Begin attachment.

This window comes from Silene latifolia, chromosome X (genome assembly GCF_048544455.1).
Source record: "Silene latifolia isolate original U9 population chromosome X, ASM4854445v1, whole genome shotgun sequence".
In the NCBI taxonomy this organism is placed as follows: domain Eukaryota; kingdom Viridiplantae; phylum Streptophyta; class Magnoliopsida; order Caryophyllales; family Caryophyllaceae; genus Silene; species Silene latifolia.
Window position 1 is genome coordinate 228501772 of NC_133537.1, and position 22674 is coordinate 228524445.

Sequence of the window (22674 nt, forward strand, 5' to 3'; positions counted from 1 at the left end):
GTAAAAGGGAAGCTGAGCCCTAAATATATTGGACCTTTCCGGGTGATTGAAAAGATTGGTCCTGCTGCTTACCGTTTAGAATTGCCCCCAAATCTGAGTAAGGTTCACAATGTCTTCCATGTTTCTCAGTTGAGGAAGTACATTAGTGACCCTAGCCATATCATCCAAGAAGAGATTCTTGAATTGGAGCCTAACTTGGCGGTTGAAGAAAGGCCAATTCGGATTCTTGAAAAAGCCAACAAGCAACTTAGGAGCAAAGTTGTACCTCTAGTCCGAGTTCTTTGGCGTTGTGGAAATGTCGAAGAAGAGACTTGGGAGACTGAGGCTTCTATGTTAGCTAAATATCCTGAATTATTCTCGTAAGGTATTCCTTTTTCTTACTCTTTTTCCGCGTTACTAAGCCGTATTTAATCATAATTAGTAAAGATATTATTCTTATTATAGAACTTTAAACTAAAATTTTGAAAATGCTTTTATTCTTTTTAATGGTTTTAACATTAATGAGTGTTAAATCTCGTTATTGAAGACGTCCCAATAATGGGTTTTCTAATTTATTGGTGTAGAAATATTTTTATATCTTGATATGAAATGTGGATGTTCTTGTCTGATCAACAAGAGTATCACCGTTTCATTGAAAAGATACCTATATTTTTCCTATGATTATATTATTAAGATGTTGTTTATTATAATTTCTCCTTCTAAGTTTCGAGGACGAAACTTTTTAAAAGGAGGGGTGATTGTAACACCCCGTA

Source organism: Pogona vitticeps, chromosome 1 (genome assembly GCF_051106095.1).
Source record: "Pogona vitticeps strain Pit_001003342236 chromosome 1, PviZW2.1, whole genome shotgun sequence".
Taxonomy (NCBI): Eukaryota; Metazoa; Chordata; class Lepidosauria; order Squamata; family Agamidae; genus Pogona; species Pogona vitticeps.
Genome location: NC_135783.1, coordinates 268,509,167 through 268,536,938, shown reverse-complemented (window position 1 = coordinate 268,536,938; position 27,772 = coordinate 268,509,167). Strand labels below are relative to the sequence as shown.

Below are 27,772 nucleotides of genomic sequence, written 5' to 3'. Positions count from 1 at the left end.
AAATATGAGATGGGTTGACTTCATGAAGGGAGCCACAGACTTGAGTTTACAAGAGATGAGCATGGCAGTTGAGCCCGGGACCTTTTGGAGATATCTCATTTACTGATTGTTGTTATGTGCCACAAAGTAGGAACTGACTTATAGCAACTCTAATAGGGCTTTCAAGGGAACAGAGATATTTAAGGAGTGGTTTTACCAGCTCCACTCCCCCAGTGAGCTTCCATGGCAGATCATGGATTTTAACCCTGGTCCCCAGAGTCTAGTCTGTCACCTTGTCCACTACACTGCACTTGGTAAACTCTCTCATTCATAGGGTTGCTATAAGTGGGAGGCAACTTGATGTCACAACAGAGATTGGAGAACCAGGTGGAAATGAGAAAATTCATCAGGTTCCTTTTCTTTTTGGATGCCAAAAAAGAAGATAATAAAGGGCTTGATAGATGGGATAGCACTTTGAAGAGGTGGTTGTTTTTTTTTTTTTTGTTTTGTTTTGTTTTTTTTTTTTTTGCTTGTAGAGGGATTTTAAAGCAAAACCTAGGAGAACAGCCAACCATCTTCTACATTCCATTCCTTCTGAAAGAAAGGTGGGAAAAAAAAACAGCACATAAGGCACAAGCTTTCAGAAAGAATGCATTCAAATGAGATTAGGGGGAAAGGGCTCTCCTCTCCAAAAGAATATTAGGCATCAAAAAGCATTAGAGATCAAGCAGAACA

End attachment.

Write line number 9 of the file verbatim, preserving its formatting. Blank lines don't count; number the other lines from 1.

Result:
Taxonomy (NCBI): Eukaryota; Metazoa; Chordata; class Lepidosauria; order Squamata; family Agamidae; genus Pogona; species Pogona vitticeps.